Grass houses are also very natural for Muisjes and the animals like it very much because it mimics a natural hiding place.

Mice's urine smells stronger, just like that of Rats. The animals mark their territory by leaving a drop of urine on everything. This means that parts of the mouse enclosure can quickly start to smell. We therefore recommend using a " Urine Spray" for parts where urine can penetrate.

For wooden accessories it can help to paint them with clear varnish. Lacquer from the hardware store may not be used for this because of the toxic substances. A special paint for animals is best used for this.

Ground cover for the African pygmy mouse

It is important that the bedding for Mice is excavable, that is to say that they can make tunnels and holes in it, which preferably remain. This can be achieved by choosing ground cover that is already diggable in itself or by mixing ground cover crops with each other so that they are diggable. An example of excavable soil cover is the Humus and the Holenzand , but also Cotton & Cotton . A nice mix is, for example, the mix of Cotton & Hemp Fiber , Cotton & Wood Fiber or a mix of Wood Fiber , Hemp Fiber and Hay. Ground covers such as Back 2 Nature are not suitable because the animals cannot dig in them. An ideal height of the bottom bed for digging in is around 20 cm.

Just like rats, mice have sensitive airways, so the bedding should not be dusty.

African Dwarf Mice are nest builders

Mice are real nest builders. They also like to cover their nest with soft nesting material . Making a nest is therefore part of the natural behavior of a mouse. Therefore, always give the Muisjes 15-25 grams of nesting material. Mice nesting material must be nice and soft, absorb moisture and have fragile fibers so that the animals cannot become entangled in it. Materials such as cotton, hemp, toilet paper and hay are ideal.

African Dwarf Mice food

There is no specific diet for African Dwarf Mice. They are granivores (seed eaters) by nature. The diet of these mice consists mainly of seeds and a little vegetable food in the form of herbs , but also animal proteins. Mice catch small insects in the wild, so it is good if their diet also contains animal proteins.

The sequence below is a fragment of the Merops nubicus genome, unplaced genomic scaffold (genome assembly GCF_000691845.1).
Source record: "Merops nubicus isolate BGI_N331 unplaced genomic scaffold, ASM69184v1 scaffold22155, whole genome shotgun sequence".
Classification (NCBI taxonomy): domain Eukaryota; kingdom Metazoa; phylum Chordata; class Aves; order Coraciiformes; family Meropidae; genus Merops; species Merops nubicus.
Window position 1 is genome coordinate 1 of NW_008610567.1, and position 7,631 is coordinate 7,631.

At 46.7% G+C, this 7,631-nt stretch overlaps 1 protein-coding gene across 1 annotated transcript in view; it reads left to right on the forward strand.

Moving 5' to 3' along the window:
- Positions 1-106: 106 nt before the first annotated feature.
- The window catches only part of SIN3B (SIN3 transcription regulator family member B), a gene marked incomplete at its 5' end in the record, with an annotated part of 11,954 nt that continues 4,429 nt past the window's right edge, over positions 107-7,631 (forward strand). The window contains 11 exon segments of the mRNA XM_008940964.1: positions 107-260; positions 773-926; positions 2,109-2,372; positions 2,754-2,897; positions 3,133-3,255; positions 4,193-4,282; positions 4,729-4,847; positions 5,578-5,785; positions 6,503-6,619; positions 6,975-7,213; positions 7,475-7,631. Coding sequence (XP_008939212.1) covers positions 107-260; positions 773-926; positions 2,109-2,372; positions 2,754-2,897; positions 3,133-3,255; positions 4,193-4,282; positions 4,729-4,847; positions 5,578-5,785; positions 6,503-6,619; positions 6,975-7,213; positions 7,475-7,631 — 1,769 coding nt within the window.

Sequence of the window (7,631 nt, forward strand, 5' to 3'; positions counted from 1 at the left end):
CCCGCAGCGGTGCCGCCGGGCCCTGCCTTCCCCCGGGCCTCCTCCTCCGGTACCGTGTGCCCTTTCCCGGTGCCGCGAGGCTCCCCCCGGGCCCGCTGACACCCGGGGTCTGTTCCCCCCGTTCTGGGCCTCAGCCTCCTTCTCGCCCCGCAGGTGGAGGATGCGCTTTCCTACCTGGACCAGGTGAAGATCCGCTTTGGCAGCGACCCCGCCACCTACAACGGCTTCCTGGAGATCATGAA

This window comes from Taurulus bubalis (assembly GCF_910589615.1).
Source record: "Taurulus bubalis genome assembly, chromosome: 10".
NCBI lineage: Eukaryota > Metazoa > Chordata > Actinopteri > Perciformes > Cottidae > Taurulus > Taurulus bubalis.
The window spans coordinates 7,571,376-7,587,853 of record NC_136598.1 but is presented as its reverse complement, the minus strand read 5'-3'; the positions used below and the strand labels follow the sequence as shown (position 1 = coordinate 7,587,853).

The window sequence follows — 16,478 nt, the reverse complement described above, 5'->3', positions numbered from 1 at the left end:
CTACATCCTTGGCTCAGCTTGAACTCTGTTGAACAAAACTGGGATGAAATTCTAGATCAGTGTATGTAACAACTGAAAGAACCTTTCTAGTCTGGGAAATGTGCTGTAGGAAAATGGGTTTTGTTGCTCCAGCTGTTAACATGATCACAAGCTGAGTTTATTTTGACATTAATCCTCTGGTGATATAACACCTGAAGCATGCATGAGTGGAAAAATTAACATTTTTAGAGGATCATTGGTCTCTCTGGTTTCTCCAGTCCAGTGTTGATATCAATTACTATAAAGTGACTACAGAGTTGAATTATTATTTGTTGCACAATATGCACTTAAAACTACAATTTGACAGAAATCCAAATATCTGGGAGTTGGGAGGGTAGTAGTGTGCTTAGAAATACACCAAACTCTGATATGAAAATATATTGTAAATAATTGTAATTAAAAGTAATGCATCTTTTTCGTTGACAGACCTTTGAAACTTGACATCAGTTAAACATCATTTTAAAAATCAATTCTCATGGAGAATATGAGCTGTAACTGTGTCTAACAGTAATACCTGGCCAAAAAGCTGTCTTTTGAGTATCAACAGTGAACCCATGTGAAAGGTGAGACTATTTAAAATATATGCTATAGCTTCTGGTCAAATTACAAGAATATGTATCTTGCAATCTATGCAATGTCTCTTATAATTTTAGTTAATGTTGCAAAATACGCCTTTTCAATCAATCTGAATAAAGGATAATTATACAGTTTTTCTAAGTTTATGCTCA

Gnawing material to wear down the teeth

African Dwarf Mice have a natural need to gnaw. This is because they belong to the rodents and have growing incisors. It is therefore necessary for Mice to be able to gnaw on something to wear down their teeth. If mice have too few opportunities to wear down the teeth, the teeth can become too long or grow crooked, with all the consequences that entails.

Rodent wood is used by rodents to wear down their teeth. Because the teeth of rodents are always growing, they must be gnawed regularly so that they do not grow too long and grow crooked.

Most Mice chew very actively on rodents. However, it is a matter of taste and on the other hand a matter of need how much the animals gnaw on it. If a Mouse has no need to gnaw because the teeth stay long due to the food, hay or other nibbles, it will gnaw less at rodents. It is good to always offer natural rodent wood so that the animals can always gnaw when they have a need to gnaw.

Reproduction of the African Pygmy Mouse

African Dwarf Mice are social animals, the whole group is involved in the upbringing of the young. The parents take care of the young until they start to become independent from the 18th day.

The female is willing (in heat) and ready to mate every 4 - 9 days. This takes about 12 - 24 hours. If a successful mating has taken place on these days, the young are born after about 24 days.

The difference between males and females can be seen in the distance between the genital opening and the anus. This distance is greater in a male than in the female.

Sexual maturity : females after 4 - 5 weeks
Breeding mature : females 12 weeks
Number of litters : 3-4 per year
Throw size : 2 - 14
Gestation period : 21 days
Birth weight : 1.5 - 2 g, nestlings
Weaning period : from week 3